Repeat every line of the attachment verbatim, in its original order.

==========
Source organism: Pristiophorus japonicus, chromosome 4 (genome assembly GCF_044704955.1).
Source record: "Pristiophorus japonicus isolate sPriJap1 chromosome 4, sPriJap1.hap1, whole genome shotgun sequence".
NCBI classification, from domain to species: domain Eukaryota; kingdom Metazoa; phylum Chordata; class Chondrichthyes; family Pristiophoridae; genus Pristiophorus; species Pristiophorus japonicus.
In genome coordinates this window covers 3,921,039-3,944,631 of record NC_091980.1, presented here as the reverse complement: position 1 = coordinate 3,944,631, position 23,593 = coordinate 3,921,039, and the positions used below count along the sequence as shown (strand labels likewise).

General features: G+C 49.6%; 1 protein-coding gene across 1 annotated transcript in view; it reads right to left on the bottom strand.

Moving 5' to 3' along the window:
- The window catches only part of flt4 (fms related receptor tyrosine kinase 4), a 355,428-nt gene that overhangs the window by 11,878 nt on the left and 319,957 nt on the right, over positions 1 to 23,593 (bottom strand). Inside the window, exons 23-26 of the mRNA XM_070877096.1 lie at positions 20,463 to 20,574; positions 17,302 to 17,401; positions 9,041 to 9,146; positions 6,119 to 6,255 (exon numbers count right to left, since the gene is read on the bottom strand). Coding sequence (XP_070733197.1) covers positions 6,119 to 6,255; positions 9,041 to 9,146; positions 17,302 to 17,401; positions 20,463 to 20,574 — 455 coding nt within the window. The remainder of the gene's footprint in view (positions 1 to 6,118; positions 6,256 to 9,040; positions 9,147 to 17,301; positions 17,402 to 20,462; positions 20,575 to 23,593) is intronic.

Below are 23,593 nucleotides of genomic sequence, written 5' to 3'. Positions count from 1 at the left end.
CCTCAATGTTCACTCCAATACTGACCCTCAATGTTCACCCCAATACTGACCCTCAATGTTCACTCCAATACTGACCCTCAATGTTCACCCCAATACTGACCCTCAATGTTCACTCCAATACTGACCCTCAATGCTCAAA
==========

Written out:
Source organism: Pristiophorus japonicus, chromosome 4 (genome assembly GCF_044704955.1).
Source record: "Pristiophorus japonicus isolate sPriJap1 chromosome 4, sPriJap1.hap1, whole genome shotgun sequence".
NCBI classification, from domain to species: domain Eukaryota; kingdom Metazoa; phylum Chordata; class Chondrichthyes; family Pristiophoridae; genus Pristiophorus; species Pristiophorus japonicus.
In genome coordinates this window covers 3,921,039-3,944,631 of record NC_091980.1, presented here as the reverse complement: position 1 = coordinate 3,944,631, position 23,593 = coordinate 3,921,039, and the positions used below count along the sequence as shown (strand labels likewise).

General features: G+C 49.6%; 1 protein-coding gene across 1 annotated transcript in view; it reads right to left on the bottom strand.

Moving 5' to 3' along the window:
- The window catches only part of flt4 (fms related receptor tyrosine kinase 4), a 355,428-nt gene that overhangs the window by 11,878 nt on the left and 319,957 nt on the right, over positions 1 to 23,593 (bottom strand). Inside the window, exons 23-26 of the mRNA XM_070877096.1 lie at positions 20,463 to 20,574; positions 17,302 to 17,401; positions 9,041 to 9,146; positions 6,119 to 6,255 (exon numbers count right to left, since the gene is read on the bottom strand). Coding sequence (XP_070733197.1) covers positions 6,119 to 6,255; positions 9,041 to 9,146; positions 17,302 to 17,401; positions 20,463 to 20,574 — 455 coding nt within the window. The remainder of the gene's footprint in view (positions 1 to 6,118; positions 6,256 to 9,040; positions 9,147 to 17,301; positions 17,402 to 20,462; positions 20,575 to 23,593) is intronic.

Below are 23,593 nucleotides of genomic sequence, written 5' to 3'. Positions count from 1 at the left end.
CCTCAATGTTCACTCCAATACTGACCCTCAATGTTCACCCCAATACTGACCCTCAATGTTCACTCCAATACTGACCCTCAATGTTCACCCCAATACTGACCCTCAATGTTCACTCCAATACTGACCCTCAATGCTCAAA